SN: The same exact thing happens to me now. A couple days after the election I became one of “them” in some people’s eyes. I use the analogy of trying to get into a guarded place and having the community toss me over the fence to help me get in. On the inside, I have guard dogs attacking me and when I try to go unlock the gate to let the community in to help they are now saying you are one of them. I’m getting shot by friendly fire because I’m grassroots to the bone.

I’m a Rastafarian (the first one ever elected) my family are immigrants from the other island. I’m not one of the other names that you see recycled through politics. Before I could even get sworn in properly the community is calling me “one of them.” I understand that, but I feel like I’m wearing a scarlet letter called politics. I was always very respected before…well known. But know they (sometimes) call you names walking down the street. I know people think you sign up for this when you’re a politician but I didn’t sign up for this. I signed up to help. It gets me angry. I get it from both sides. I come from the streets, and in the streets, I find that there is more integrity. In the streets, your word is your bond. In the senate, many of them are deceitful, can’t be trusted and are only out for selfish gain. So, I understand why the community would sometimes see us all the same way.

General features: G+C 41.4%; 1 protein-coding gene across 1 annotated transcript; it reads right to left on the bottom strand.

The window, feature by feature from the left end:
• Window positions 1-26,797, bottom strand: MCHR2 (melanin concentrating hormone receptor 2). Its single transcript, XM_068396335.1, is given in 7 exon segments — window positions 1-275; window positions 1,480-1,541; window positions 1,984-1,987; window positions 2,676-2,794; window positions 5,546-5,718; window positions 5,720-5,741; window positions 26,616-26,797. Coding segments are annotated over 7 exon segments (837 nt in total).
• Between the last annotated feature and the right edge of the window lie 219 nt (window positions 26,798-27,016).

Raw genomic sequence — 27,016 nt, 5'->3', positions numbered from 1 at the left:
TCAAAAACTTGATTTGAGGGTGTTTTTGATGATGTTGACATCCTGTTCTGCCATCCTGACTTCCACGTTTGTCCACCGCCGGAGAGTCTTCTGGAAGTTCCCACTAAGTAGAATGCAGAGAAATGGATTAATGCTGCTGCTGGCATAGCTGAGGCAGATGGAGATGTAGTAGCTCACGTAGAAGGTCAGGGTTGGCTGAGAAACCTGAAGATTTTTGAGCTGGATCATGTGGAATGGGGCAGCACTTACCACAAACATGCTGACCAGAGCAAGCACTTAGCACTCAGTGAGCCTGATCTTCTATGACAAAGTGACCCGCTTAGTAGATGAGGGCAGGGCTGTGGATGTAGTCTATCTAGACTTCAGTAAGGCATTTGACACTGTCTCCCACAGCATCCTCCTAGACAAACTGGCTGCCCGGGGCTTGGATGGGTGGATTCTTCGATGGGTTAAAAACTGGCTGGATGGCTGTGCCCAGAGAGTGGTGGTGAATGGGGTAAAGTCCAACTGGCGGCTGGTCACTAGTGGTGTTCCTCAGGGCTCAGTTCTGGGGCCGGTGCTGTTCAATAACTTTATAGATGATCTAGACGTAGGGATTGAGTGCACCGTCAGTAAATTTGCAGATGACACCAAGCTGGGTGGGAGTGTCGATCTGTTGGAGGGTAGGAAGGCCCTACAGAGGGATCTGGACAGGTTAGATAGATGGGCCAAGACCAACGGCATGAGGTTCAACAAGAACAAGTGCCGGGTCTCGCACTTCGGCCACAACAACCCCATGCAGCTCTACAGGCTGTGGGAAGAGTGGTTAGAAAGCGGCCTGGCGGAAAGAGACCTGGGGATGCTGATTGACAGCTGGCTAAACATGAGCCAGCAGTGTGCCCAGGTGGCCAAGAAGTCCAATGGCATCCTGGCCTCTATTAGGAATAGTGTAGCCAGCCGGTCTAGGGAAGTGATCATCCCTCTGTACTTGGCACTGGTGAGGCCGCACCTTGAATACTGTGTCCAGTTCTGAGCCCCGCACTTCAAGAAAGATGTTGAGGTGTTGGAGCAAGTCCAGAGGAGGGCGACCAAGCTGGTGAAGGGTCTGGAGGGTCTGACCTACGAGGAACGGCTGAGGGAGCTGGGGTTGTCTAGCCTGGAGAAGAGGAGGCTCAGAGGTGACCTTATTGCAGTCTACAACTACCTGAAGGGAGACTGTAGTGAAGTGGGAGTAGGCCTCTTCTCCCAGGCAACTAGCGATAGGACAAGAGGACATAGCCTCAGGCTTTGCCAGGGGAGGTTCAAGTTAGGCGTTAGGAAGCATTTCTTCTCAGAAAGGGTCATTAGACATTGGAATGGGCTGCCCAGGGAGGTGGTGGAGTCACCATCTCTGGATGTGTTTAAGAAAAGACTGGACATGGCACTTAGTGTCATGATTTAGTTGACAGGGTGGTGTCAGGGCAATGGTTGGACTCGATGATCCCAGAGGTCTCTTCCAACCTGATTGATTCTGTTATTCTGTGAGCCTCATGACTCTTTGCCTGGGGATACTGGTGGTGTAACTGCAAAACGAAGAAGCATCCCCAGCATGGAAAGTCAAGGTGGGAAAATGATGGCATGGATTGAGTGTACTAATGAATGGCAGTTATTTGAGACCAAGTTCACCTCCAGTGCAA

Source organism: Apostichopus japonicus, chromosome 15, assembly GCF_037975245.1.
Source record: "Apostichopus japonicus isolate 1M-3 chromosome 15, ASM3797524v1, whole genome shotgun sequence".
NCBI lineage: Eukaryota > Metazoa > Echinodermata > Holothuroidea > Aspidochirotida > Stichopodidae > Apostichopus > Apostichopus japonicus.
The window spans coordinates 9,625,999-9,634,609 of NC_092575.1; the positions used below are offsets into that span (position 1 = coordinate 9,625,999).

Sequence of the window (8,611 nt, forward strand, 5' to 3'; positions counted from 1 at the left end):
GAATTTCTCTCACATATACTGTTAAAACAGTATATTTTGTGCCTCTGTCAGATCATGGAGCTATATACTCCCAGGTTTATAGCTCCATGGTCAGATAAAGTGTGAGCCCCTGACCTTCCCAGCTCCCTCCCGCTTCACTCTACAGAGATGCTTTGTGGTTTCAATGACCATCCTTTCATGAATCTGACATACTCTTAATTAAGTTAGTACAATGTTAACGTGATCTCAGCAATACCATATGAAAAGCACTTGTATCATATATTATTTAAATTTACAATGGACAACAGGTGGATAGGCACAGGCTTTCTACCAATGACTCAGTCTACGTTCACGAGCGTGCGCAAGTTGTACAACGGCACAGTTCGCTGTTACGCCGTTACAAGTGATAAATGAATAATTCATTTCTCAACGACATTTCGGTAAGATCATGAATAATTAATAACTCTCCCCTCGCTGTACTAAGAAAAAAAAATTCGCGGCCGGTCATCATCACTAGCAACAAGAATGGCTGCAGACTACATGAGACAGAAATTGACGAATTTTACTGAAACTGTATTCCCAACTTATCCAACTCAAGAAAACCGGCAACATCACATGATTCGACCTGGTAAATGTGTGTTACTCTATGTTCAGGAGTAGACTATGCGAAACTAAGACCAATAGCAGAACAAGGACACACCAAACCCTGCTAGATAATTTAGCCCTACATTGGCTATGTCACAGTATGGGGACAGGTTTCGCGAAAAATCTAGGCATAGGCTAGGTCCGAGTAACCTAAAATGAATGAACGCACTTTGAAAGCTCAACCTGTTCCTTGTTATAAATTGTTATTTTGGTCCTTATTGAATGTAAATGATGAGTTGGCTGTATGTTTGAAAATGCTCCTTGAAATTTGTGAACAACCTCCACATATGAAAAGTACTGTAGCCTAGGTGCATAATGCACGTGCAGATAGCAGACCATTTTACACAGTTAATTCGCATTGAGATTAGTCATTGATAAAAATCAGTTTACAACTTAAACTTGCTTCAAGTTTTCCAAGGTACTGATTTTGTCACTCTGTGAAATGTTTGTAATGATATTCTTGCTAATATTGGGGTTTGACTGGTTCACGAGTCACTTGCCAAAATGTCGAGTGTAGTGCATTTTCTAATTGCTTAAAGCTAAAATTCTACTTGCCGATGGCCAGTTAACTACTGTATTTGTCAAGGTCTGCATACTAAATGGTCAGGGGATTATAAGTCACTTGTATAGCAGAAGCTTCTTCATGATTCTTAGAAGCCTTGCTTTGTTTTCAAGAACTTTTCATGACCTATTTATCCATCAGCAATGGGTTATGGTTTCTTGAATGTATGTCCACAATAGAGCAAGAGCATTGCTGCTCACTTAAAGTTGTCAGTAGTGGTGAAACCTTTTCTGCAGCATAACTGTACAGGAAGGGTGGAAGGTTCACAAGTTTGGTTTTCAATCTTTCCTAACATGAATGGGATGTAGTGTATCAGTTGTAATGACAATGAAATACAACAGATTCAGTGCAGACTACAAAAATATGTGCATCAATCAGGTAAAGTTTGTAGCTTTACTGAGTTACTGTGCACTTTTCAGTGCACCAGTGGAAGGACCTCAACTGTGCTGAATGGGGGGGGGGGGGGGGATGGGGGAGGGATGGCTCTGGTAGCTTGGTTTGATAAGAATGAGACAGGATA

GR: Were you shocked by any of this?

SN: More like a disappointing reality check. It sometimes prevents progress.

GR: Speaking of progress, do you have any concerns about maintaining or making more progress under this new Presidential administration. Any projections on how this could impact St. Croix?

SN: I have concerns because it appears that he is a racist and biased President that is cutting spending on programs that help communities that it need it most. This impacts our communities and organizations here on a very local level. We typically received a great deal of money for programs that aid less advantaged communities.

I am also concerned about the picture this President is painting about immigrants and immigration. Even though we are part of the United States, (sometimes) when people don’t travel often they don’t realize this. I went to college in North Carolina and some Black people didn’t realize this. So, I am concerned about the way we (those perceived as immigrants) are being viewed and treated. But like I said, I am grassroots to the bone.

I intend to do some grassroots organizing to help the communities that are most impacted by budget cuts. I anticipate challenges, but positive is the way I live. Perhaps more grassroots organizing and conversations about the diaspora (among all our Black sisters and brothers) will be the positive things that come out of this.